/ HierCon / Church /
I’m narrating stories illustrating the thesis (Ivan Illich’s) (and mine) that society’s institutions militate against the Christian ideals we’re supposed to embody: that we support vertical hierarchies, authorities, secular as well as sacred, while pretending to embody horizontal cooperation, love … The main part are my school experiences; but my church-related memories are also damning: damning to the society.
I tell a series of Presbyterian stories, here’s the background:
My sister and I were sent to sunday school at the church around the corner. We were out of the house, our parents could sleep till noon: or eleven, or attend church themselves still having had extra time to recover from Saturday night’s party. When I was an infant we lived withink NY’s five boroughs. My godfather was bishop of Brooklyn for the Anglican Church, he baptised me.
But now, in Rockville Centre, on Long Island, we seemed to be “Presbyterian.” Let’s assume for a moment that we know what “Anglican” means: how: what does “Presbyterian” mean?
I didn’t know till I was eighteen or so, though I’d been confirmed in this same Presbyterian church that had controlled my sunday schooling. I’ll come back to that in a moment (except to say here that presbyter means something like “elder”: a church run by senior males.)
My sunday school teacher was Mr. Dade. I loved him. Mr. Dade had two sons in my class: both in my sunday school class and in my public school class: same two boys (actually, one was in my class, theother was in the class behind, a “year” younger). I had no such thoughts at the time but now I realize that the church had no requirement to confirm the Presbyterian orthodoxy of its sunday school faculty. Mr. Dade I came to realize was a strict Calvinist. He believed in the Elect. He believed, or said he believed, that he himself was among the Elect. Under his guidance I convinced myself (and maybe God convinced me too) that I too was among the Elect (though eventually I came to see that I am among the Elect and Mr. Dade was Not among the Elect!)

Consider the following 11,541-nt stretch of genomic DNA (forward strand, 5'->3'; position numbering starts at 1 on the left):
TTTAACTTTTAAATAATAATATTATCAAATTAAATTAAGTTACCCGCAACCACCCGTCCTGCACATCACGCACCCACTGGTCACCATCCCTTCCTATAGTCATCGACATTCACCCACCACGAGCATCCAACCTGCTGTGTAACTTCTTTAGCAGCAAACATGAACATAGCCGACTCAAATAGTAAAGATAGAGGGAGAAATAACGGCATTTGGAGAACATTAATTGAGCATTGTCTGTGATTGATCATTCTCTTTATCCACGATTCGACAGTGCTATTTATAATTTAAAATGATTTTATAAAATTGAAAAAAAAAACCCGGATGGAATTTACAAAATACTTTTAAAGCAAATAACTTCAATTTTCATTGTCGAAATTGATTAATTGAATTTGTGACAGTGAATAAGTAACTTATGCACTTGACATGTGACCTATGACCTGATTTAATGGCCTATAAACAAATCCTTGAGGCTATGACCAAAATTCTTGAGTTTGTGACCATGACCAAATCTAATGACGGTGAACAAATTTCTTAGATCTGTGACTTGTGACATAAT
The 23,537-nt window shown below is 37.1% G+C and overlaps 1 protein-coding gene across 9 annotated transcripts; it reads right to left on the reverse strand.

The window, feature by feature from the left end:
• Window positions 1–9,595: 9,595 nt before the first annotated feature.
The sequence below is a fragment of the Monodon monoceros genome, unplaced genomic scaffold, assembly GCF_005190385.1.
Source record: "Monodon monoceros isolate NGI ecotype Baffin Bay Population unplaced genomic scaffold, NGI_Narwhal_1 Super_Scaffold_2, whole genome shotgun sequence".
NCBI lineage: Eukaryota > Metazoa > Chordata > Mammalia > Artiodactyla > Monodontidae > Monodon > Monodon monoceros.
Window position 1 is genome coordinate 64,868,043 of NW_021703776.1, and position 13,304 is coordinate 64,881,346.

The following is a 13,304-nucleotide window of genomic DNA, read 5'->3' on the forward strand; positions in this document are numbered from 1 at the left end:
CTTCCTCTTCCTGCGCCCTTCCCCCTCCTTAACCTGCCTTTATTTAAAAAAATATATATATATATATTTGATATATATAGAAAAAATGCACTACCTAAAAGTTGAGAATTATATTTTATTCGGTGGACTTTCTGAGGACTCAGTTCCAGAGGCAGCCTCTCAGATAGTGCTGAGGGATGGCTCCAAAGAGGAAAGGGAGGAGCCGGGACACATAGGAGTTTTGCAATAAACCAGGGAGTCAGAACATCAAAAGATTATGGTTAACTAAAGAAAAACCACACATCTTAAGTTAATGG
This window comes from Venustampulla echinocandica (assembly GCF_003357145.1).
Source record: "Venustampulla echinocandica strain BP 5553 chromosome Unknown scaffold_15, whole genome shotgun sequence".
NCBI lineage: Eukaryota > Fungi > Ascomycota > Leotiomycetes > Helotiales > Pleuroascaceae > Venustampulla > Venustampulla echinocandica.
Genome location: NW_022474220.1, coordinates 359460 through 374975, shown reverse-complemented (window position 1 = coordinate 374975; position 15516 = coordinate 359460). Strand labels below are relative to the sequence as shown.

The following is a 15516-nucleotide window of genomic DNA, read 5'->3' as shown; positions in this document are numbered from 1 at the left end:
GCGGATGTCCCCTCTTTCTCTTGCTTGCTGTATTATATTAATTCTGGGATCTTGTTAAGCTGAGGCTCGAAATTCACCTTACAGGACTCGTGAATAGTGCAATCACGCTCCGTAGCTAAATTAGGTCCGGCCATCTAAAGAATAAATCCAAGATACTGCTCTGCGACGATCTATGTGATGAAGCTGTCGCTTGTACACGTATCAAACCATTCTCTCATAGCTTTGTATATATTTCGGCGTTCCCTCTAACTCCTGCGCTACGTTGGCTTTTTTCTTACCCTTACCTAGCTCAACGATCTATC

(I loved Mr. Dade in another respect too: he and Mrs. Dade were accomplished square dancers: and Mrs. Dade, in her country outfit, was a wonderful picture of beautiful womanhood: almost a peer to my own mother!) (Mr. Dade was short; she was not! slender, graceful. She didn’t tower over him, but she did reach an inch closer to the ceiling.)
So: there I was: a christened Anglican, attending a Presbytian brain wash, administered by a strict Calvinist.
Mr. Dade told us stories of his own childhood, tipping over outhouses on Holloween, but still: there was no doubt: committed sins had nothing to do with being Saved! Whew! That was good news for the rest of us, sinning left and right, easier all the time.
Except that it is not possible among any religious I’ve ever met to discuss “sin”; to lecture on sin, top down, oh, yes: that’s easy.
As a child I loved Mr. Dade, I loved sunday school. I also loved to attend the regular adult church. The kids were told bible stories and protestant propaganda from 10 AM till ten to 11. At 11 the adults assembled in the main church for the regular service. Two hours was deemed to be a lot for a kid to sit through, kids weren’t expected to attend the adult service. (I no longer rememeber what we were expected to do instead: if parents were picking us up and taking us home, when were they supposed to attend services?) But I liked the service. Sometimes I wanted to sit for two hours straight. I gradually came to understand: this part is the bible reading, this part is the collection, this part is the announcements, and this long part is the main part: the sermon …